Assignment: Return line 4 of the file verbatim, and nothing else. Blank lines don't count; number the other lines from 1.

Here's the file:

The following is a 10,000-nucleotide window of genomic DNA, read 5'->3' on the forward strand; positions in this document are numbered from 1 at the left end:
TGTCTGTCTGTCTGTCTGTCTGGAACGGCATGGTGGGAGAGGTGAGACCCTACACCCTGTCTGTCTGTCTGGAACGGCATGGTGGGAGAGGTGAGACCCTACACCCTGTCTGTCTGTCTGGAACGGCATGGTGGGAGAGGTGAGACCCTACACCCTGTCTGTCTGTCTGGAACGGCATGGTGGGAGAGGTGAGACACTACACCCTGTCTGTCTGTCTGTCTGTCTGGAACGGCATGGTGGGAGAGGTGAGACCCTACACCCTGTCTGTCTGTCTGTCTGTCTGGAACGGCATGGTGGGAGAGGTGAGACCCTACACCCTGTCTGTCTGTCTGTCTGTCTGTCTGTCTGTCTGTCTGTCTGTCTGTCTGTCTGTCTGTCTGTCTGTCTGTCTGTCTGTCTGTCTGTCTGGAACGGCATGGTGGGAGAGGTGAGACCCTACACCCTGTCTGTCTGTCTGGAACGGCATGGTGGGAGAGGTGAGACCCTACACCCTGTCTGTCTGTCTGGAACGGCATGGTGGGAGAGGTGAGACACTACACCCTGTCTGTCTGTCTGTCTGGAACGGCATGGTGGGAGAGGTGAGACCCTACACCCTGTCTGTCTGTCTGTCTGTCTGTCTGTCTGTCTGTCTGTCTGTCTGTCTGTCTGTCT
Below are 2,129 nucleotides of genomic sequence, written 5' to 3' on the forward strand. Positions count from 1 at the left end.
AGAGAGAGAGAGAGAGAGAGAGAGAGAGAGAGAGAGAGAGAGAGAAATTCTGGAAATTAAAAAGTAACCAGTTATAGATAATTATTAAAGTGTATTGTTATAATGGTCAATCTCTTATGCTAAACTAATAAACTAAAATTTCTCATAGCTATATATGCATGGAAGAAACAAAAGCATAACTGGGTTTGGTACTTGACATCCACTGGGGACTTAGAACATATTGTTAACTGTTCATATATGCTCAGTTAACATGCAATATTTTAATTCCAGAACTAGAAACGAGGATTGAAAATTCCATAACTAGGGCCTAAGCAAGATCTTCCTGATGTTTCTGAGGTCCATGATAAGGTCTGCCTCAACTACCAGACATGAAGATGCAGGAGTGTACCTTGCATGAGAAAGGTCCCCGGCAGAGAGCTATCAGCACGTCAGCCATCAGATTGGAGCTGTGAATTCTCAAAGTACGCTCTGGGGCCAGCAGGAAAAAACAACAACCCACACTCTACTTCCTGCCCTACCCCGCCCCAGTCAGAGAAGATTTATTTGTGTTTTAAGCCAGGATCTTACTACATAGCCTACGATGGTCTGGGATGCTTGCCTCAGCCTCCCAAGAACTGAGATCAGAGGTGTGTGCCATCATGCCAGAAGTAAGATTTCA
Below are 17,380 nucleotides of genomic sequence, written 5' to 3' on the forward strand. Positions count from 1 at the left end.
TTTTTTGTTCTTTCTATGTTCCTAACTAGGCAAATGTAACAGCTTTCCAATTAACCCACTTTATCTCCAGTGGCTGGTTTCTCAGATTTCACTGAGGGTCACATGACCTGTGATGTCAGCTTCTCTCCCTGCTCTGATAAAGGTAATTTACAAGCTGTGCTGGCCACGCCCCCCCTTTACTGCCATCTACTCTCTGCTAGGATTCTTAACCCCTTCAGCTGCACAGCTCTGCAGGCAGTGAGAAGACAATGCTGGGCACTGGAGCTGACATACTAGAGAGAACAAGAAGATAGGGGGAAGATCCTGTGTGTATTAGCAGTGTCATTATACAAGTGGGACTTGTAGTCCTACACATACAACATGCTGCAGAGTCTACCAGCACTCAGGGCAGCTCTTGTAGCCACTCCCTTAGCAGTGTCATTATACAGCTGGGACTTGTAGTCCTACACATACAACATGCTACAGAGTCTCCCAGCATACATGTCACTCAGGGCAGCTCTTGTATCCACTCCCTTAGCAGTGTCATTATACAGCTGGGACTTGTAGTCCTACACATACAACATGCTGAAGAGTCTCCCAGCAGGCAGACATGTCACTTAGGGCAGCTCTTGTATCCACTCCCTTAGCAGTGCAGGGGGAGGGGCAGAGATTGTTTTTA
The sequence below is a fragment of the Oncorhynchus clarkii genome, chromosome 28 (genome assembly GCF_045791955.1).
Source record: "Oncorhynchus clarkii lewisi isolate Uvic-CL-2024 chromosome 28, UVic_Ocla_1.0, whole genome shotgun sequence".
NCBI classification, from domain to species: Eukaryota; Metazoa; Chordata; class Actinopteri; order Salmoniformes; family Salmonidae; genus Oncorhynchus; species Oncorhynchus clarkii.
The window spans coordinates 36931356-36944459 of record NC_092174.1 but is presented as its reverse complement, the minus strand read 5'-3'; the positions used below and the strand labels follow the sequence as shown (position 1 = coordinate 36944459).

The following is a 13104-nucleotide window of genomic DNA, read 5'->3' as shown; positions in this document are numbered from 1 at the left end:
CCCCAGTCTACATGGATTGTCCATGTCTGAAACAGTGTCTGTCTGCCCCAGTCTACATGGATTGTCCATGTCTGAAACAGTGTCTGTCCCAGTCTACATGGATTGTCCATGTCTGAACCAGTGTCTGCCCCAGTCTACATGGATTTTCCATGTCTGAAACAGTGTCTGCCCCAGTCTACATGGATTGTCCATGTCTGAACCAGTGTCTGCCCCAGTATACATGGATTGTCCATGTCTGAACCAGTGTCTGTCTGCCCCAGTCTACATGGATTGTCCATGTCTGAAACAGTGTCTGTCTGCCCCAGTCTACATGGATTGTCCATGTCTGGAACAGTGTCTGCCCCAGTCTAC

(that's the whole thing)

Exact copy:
AGAGAGAGAGAGAGAGAGAGAGAGAGAGAGAGAGAGAGAGAGAGAAATTCTGGAAATTAAAAAGTAACCAGTTATAGATAATTATTAAAGTGTATTGTTATAATGGTCAATCTCTTATGCTAAACTAATAAACTAAAATTTCTCATAGCTATATATGCATGGAAGAAACAAAAGCATAACTGGGTTTGGTACTTGACATCCACTGGGGACTTAGAACATATTGTTAACTGTTCATATATGCTCAGTTAACATGCAATATTTTAATTCCAGAACTAGAAACGAGGATTGAAAATTCCATAACTAGGGCCTAAGCAAGATCTTCCTGATGTTTCTGAGGTCCATGATAAGGTCTGCCTCAACTACCAGACATGAAGATGCAGGAGTGTACCTTGCATGAGAAAGGTCCCCGGCAGAGAGCTATCAGCACGTCAGCCATCAGATTGGAGCTGTGAATTCTCAAAGTACGCTCTGGGGCCAGCAGGAAAAAACAACAACCCACACTCTACTTCCTGCCCTACCCCGCCCCAGTCAGAGAAGATTTATTTGTGTTTTAAGCCAGGATCTTACTACATAGCCTACGATGGTCTGGGATGCTTGCCTCAGCCTCCCAAGAACTGAGATCAGAGGTGTGTGCCATCATGCCAGAAGTAAGATTTCA